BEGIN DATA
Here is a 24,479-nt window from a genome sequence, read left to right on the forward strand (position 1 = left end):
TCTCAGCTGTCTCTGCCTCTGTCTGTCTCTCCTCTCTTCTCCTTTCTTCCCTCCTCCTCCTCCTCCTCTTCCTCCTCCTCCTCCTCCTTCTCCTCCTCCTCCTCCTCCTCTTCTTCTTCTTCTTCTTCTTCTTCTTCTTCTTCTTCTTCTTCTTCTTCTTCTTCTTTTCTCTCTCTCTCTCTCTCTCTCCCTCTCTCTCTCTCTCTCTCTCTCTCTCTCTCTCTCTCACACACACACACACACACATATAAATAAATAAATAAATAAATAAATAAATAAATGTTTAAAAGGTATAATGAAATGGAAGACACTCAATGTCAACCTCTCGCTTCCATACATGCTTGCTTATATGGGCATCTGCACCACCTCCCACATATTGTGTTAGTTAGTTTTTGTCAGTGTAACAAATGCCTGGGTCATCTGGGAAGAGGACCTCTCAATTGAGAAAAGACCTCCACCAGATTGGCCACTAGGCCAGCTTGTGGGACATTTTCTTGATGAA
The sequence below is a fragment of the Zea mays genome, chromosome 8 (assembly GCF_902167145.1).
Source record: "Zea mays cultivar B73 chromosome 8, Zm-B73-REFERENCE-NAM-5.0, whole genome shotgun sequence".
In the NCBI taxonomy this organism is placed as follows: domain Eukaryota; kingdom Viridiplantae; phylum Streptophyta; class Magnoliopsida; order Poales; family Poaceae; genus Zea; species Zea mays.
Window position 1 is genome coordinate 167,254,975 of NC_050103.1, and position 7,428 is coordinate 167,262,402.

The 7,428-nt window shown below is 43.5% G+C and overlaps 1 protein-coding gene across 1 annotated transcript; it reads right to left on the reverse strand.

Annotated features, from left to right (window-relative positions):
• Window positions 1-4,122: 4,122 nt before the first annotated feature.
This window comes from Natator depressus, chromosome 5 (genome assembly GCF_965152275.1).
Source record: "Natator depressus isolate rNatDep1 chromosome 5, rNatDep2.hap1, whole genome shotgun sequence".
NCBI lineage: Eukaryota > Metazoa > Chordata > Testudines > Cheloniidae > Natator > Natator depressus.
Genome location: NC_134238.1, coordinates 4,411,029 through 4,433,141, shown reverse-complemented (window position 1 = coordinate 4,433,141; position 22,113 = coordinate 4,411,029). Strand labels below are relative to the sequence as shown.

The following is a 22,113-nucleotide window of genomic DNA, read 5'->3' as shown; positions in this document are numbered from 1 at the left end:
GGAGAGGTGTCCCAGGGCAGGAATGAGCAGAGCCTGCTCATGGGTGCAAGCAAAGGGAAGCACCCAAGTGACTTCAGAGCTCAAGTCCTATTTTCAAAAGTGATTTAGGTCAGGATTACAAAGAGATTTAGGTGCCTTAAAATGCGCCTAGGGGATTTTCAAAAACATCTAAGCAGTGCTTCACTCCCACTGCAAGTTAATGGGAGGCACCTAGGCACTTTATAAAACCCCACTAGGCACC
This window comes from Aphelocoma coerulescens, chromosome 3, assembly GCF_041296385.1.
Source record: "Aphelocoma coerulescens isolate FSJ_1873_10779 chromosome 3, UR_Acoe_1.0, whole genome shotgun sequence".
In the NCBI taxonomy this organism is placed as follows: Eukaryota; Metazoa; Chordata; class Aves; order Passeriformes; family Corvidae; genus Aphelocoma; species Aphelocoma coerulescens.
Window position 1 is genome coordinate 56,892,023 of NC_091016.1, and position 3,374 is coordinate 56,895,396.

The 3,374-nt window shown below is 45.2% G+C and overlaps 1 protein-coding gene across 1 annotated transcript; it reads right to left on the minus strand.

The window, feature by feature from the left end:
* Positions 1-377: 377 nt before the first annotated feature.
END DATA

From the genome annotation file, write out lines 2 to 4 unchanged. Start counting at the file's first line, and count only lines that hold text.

TCTCAGCTGTCTCTGCCTCTGTCTGTCTCTCCTCTCTTCTCCTTTCTTCCCTCCTCCTCCTCCTCCTCTTCCTCCTCCTCCTCCTCCTTCTCCTCCTCCTCCTCCTCCTCTTCTTCTTCTTCTTCTTCTTCTTCTTCTTCTTCTTCTTCTTCTTCTTCTTCTTCTTTTCTCTCTCTCTCTCTCTCTCTCCCTCTCTCTCTCTCTCTCTCTCTCTCTCTCTCTCTCTCACACACACACACACACACATATAAATAAATAAATAAATAAATAAATAAATAAATGTTTAAAAGGTATAATGAAATGGAAGACACTCAATGTCAACCTCTCGCTTCCATACATGCTTGCTTATATGGGCATCTGCACCACCTCCCACATATTGTGTTAGTTAGTTTTTGTCAGTGTAACAAATGCCTGGGTCATCTGGGAAGAGGACCTCTCAATTGAGAAAAGACCTCCACCAGATTGGCCACTAGGCCAGCTTGTGGGACATTTTCTTGATGAA
The sequence below is a fragment of the Zea mays genome, chromosome 8 (assembly GCF_902167145.1).
Source record: "Zea mays cultivar B73 chromosome 8, Zm-B73-REFERENCE-NAM-5.0, whole genome shotgun sequence".